Morning all. Interesting that the FT article thinks the average Slovenian household will be better off than the UK's as soon as 18 months, and the average Polish within six or seven years or so, if the current trends continue. I hadn't originally picked that up from the article yesterday.

    https://www.thelondoneconomic.com/politics/the-average-polish-family-will-be-better-off-than-a-uk-household-by-end-of-the-decade-335338/

    Get ready for the exodus of all the Poles who have come to U.K. for a better standard of living then.

    I’m not convinced.
    Anecdote Alert.

    That ship has sailed, the exodus has already happened.

    I meet a lot of Eastern Europeans in my work. The ones I see arrived here working on waste picking lines for minimum wage, some have been promoted to supervisory and managerial roles and their future lies here. The less ambitious ones in many cases left after Brexit. The same was true of the farming and hospitality industries. As a nation we told them they were no longer required (they were bunging up our health and education systems with their snot-faced children, and we no longer cared for their tax pounds) and they left.

    There was some excitement on these pages that now we could concentrate on post-Brexit British jobs for British people. In the industry I work in the English and the Welsh workers couldn't cut it. Long hours, unpleasant working conditions, hard, back breaking work, and poor pay, no thank you!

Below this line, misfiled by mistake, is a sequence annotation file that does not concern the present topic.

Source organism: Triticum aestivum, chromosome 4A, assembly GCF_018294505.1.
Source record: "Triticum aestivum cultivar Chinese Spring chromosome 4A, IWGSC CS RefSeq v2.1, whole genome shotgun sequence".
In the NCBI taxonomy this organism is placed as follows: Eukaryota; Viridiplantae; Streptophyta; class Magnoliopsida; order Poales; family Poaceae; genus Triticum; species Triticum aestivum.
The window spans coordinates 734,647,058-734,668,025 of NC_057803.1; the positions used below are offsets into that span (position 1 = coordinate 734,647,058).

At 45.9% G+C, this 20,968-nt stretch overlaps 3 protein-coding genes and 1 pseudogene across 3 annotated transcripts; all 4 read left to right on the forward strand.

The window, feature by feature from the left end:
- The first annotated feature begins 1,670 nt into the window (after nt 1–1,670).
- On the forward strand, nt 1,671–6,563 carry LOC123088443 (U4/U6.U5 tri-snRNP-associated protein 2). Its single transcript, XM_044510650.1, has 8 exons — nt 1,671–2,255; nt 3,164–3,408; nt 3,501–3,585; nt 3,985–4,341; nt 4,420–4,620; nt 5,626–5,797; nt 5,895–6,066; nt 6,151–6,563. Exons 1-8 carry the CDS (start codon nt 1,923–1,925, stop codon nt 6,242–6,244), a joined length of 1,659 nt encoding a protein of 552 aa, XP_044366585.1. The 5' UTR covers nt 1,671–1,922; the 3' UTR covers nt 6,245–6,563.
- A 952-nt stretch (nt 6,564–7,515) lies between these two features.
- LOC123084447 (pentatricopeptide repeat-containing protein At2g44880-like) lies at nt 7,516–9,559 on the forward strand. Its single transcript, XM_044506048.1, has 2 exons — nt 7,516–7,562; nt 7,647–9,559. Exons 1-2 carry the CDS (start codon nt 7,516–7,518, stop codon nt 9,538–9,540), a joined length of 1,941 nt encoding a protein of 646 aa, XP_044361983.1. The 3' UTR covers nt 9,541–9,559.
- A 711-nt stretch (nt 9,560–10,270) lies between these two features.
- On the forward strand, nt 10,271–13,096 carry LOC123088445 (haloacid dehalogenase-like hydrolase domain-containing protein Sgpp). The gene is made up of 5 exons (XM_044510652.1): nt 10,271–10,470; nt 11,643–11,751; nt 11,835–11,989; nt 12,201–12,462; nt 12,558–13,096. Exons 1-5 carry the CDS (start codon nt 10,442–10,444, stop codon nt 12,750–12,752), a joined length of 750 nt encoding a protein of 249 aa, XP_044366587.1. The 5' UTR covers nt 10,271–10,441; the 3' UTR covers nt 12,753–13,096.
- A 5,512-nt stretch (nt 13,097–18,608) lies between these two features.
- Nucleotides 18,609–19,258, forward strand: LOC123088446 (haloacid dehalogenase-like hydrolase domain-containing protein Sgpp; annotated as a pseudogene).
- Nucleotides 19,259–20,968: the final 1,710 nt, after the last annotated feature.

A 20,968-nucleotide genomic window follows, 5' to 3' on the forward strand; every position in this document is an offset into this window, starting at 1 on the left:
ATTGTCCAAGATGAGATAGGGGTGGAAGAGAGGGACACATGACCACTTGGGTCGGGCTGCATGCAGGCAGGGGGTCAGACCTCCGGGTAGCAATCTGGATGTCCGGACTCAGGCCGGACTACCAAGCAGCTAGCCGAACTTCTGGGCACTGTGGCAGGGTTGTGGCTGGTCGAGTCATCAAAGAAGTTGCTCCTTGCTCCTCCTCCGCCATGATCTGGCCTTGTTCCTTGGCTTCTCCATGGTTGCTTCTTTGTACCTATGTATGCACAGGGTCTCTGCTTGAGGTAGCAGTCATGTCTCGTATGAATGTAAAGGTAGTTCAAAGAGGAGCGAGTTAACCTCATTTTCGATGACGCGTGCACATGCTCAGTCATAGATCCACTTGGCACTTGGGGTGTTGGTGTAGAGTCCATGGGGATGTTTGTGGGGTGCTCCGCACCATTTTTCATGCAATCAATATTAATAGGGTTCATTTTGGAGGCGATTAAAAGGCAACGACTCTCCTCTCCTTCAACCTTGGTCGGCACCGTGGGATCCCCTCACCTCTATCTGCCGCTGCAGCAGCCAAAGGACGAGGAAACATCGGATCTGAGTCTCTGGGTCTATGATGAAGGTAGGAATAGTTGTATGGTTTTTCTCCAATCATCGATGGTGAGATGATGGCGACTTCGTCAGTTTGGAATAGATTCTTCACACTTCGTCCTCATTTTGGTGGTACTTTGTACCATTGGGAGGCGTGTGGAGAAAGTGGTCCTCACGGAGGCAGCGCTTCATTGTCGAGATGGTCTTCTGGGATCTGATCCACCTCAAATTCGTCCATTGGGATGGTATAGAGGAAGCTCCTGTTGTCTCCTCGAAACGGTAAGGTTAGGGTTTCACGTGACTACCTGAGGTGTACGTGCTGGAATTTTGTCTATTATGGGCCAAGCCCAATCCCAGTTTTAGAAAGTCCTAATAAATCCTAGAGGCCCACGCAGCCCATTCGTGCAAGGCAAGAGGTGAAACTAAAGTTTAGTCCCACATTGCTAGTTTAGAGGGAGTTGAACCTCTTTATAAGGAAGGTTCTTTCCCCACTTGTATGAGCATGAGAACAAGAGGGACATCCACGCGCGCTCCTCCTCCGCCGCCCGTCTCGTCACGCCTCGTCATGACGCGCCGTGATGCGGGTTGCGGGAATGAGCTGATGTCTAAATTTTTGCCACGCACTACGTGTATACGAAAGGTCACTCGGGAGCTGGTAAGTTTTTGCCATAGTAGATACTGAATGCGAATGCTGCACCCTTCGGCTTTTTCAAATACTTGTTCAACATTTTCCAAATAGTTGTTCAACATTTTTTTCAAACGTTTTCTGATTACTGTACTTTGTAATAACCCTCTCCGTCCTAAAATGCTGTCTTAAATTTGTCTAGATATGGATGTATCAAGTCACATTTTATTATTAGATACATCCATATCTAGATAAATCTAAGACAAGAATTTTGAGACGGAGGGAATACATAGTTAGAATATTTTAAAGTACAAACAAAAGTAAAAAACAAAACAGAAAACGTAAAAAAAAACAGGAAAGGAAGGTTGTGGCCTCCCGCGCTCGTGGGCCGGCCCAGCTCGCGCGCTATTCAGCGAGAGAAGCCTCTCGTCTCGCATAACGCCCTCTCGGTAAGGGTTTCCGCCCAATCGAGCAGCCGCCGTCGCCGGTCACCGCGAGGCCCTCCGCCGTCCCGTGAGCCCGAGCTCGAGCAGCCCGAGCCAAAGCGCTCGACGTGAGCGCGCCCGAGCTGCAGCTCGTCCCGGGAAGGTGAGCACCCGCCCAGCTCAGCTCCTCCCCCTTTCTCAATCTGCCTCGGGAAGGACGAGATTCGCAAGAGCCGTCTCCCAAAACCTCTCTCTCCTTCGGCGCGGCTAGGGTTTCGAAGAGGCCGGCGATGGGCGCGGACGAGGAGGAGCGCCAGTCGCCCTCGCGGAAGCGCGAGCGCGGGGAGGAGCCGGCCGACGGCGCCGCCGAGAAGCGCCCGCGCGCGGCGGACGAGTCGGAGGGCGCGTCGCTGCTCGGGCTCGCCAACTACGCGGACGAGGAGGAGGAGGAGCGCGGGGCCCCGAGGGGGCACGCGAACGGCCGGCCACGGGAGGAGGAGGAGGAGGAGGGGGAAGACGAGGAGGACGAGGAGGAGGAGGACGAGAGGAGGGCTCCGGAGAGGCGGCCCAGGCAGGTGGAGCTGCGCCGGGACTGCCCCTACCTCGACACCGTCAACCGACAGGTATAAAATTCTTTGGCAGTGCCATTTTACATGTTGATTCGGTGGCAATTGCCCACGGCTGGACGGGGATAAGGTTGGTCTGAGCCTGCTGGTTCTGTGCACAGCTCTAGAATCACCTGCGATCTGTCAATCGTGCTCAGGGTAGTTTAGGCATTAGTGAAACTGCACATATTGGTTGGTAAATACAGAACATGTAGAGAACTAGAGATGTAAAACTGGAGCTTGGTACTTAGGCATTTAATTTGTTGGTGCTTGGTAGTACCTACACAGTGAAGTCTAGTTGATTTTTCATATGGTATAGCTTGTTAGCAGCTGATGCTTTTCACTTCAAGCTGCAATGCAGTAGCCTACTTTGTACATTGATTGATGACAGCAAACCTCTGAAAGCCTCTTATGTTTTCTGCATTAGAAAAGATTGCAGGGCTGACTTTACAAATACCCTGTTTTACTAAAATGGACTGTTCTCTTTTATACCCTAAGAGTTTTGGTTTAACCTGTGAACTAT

My customers are now looking to the Indian subcontinent, and with some success it has to be said
  • Luckyguy1983Luckyguy1983 Posts: 19,625
    Jonathan said:

    Liz Truss is unsuited to this moment and the times to come, the nation wants a pragmatic unifier, where her dna is intrinsically ideological and divisively partisan.

    Not her fault, but she became out-of-date two days into the job. If you don’t believe me, just imagine if Ben Wallace we’re leader now.

    He'd have been completely hopeless.

    I wonder what the meeting cancellation is about. I suppose there's an outside chance it's Biden 'punishing' Truss. Seems likelier it's a Biden health issue.
  • When the period of national hysteria ends on Monday, what will the press find to fill all that space?

    Good morning

    The coronation ?
  • BenpointerBenpointer Posts: 23,758

    Jonathan said:

    Liz Truss is unsuited to this moment and the times to come, the nation wants a pragmatic unifier, where her dna is intrinsically ideological and divisively partisan.

    Not her fault, but she became out-of-date two days into the job. If you don’t believe me, just imagine if Ben Wallace we’re leader now.

    He'd have been completely hopeless.

    I wonder what the meeting cancellation is about. I suppose there's an outside chance it's Biden 'punishing' Truss. Seems likelier it's a Biden health issue.
    A bizarre conclusion to reach. If he had a health issue he'd send VP Harris over to the funeral.
  • JonathanJonathan Posts: 19,616